gave witness to me; because I delivered the poor that cried, and the fatherless, and him that had none to help him. The blessing of him that was ready to perish came upon me, and I caused the widow's heart to sing for joy. I put on righteousness and it clothed me; my judgment was as a robe and a diadem. I was eyes to the blind, and feet was I to the lame. I was a father to the poor, and the cause which I knew not, I searched out.' What more than princely affluence, of patriarchal benevolence was here !

Such a man was Howard, the prisoner's friend. Christian philanthropy was the element in which he lived and moved, and out of which, life would have been intolerable. It was to him that kings listened with astonishment, as if doubtful from what world of pure disinterestedness he had come. To bim despair opened her dungeons, and plague and pestilence could summon no terrors to arrest his investigations. In his presence, crime, though girt with the iron panoply of desperation, stood amazed and rebuked. With him home was nothing-country was nothing-health was nothing-life was nothing. His first and last question was, "What is the utmost that I can

do for degraded, depraved, bleeding humanity, in all her prison houses ?' And what wonders did he accomplishi --what astonishing changes in the whole system of prison discipline may be traced back to his disclosures and suggestions--and how many millions, yet to be born, will rise up and call him blessed! Away all ye Cæsars and Napoleons, to your own dark and frightful domains of slaughter and misery. Ye cân no more endure the light of such a godlike presence, than the eye, already inflamed to torture by dissipation, can look the sun in the face at noon-day.

But I must turn from the contemplation of these high and rare exhibitions of christian benevolence, and seek out some of her favorite walks, in those humbler and narrower spheres, which she so much adorns and blesses by her presence. Real goodness abhors ostentation ; and often moves in such silence and secrecy, that no finite eye can follow her steps. The disclosures of the great day, will unquestionably bring to light a thousand deeds of christian charity, which though precious in the sight of the Lord,' have already been kept hid from ages and generations.' Probably some of the deeds of every good man, which God most highly approves, belong to this class. They will never be known till the seal is broken, and the book of remembrance is opened. But the general course of benevolence can no more be concealed, than that of the fertilizing stream, which glides silently through the vale, and modestly seeks to hide itself beneath the grass and willows to which it secretly imparts the brightest verdure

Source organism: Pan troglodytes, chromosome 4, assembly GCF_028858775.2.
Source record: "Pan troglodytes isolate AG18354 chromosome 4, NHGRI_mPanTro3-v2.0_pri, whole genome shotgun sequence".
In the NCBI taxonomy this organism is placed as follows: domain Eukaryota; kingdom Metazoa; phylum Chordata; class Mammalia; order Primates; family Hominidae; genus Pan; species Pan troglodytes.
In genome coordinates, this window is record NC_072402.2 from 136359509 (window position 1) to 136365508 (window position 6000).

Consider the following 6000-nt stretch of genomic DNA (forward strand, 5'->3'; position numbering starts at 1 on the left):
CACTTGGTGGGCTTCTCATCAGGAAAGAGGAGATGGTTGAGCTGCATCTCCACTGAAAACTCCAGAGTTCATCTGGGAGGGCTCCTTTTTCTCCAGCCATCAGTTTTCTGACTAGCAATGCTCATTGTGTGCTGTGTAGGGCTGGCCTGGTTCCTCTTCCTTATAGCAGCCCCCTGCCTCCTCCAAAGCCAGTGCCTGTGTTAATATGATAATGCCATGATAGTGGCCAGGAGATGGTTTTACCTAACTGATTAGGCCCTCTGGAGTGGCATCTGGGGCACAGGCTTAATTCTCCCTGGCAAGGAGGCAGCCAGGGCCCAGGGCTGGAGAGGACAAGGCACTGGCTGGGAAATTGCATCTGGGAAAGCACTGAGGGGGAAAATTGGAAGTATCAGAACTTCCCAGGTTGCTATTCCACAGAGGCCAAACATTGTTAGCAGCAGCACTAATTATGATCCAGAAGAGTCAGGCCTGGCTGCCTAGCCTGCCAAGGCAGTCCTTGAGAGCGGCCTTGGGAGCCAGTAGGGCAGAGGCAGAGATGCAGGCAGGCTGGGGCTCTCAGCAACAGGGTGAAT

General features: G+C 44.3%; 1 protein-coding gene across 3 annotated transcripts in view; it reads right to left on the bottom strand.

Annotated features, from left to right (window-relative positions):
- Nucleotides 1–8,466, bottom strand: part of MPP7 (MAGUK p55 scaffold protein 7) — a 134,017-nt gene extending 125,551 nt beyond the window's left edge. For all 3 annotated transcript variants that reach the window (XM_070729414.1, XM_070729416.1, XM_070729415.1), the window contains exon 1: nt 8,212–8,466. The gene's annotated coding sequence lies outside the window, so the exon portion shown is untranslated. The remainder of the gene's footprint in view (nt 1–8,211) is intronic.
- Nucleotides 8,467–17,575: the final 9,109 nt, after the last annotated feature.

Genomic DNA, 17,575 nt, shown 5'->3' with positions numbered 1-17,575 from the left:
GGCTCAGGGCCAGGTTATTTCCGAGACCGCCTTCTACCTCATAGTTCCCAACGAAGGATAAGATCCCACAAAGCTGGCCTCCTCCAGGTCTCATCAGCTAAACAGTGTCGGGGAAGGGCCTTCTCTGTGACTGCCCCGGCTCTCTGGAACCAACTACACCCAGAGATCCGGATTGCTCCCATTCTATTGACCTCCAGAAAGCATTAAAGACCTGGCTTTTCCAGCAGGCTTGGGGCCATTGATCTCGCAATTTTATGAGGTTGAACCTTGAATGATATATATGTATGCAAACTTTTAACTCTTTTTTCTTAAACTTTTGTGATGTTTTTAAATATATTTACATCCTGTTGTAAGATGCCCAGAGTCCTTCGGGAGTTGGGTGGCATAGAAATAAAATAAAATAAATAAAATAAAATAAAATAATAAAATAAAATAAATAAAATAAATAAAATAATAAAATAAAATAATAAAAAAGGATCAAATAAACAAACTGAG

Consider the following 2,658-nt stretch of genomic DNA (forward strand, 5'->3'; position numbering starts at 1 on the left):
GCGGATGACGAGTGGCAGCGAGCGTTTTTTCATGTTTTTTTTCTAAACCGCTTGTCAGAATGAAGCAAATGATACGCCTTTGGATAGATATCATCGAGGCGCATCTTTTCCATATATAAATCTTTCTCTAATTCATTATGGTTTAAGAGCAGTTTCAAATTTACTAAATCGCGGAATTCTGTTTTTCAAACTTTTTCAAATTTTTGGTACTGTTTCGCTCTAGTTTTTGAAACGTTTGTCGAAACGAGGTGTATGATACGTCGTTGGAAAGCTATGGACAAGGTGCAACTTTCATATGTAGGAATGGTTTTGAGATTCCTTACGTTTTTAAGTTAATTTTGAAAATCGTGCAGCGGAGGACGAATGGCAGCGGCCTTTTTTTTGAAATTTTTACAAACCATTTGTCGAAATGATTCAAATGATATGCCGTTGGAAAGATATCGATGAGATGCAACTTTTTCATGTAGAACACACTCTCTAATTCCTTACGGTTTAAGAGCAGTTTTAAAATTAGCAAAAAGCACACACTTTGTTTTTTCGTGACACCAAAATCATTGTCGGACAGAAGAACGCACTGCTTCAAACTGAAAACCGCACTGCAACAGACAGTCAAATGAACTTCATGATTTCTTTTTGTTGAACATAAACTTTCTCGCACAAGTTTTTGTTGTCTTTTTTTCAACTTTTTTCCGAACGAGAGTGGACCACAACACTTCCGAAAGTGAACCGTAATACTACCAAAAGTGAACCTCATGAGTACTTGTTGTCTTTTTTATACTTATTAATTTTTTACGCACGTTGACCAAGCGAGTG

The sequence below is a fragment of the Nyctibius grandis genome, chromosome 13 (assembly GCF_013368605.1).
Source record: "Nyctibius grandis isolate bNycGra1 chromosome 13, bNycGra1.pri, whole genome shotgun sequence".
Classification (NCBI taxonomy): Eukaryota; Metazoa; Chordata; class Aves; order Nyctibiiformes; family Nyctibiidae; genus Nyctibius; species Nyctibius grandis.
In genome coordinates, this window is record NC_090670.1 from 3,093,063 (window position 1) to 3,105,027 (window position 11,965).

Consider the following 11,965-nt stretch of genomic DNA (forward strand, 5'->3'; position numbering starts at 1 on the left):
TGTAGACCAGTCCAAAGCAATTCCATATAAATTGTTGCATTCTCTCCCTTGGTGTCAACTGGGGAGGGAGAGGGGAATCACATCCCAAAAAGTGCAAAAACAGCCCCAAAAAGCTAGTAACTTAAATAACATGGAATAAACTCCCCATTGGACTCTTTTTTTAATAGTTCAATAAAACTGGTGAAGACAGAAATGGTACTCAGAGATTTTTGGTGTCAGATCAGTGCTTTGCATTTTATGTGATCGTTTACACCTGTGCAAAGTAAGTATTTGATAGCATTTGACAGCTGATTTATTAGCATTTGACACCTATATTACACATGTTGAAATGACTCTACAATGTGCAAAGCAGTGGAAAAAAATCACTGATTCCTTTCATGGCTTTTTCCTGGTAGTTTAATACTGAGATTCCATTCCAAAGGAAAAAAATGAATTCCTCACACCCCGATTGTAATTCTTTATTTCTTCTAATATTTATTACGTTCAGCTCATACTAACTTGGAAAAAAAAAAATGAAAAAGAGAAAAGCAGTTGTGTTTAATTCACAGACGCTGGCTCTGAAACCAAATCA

If the good man is blessed with health and worldly substance, like Job, he ministers to the necessities of the poor, and sends them portions of good things from his own table.

But bearing in mind that memorable saying of the apostle Paul, If any any man will not work, neither should he eat,' bis benefactions are chiefly bestowed upon the virtuous and industrious poor: and this is so far from being an impeachment of bis benevolence, that it ought to increase our confidence in the purity of his motives and the wisdom which presides over his charities. For what benevolence is there in helping those, who will not help themselves? Is it any thing more, or less, than offering a premium to idleness and vice?

While the good man is thus mindful of the wants of his poor neighbors, his ear is at the same time open to the calls of the destitute abroad, from whatever quarter they - may come. What though they are strangers, of whom he never heard before ? No sooner do the tidings reach hiin, that the fire has burnt up their city, or that the floods have swept away the fruits of their industry, than his hand is opened for their relief. What though they dwell beyond the wide ocean, or on some famine-stricken isle and speak another language, and embrace a religion different from his own? It is sufficient for him to know, that

bas ravaged their fertile plains, or that drought has burnt up their substance, while his own barns are filled with plenty, and it is in bis power to relieve them.

Nor does the good man think he has done all his duty by satisfying the cravings of hunger; or ministering to the necessities of sickness, either at home, or abroad. On the contrary, he feels that he has but just entered upon

the career of christian benevolence. Full well does he know, that there are far more urgent wants to be relieved than those of the body. He thinks of other woes, deeper far than the tossings of a fever---of other necessities, infinitely more pressing, than those which food and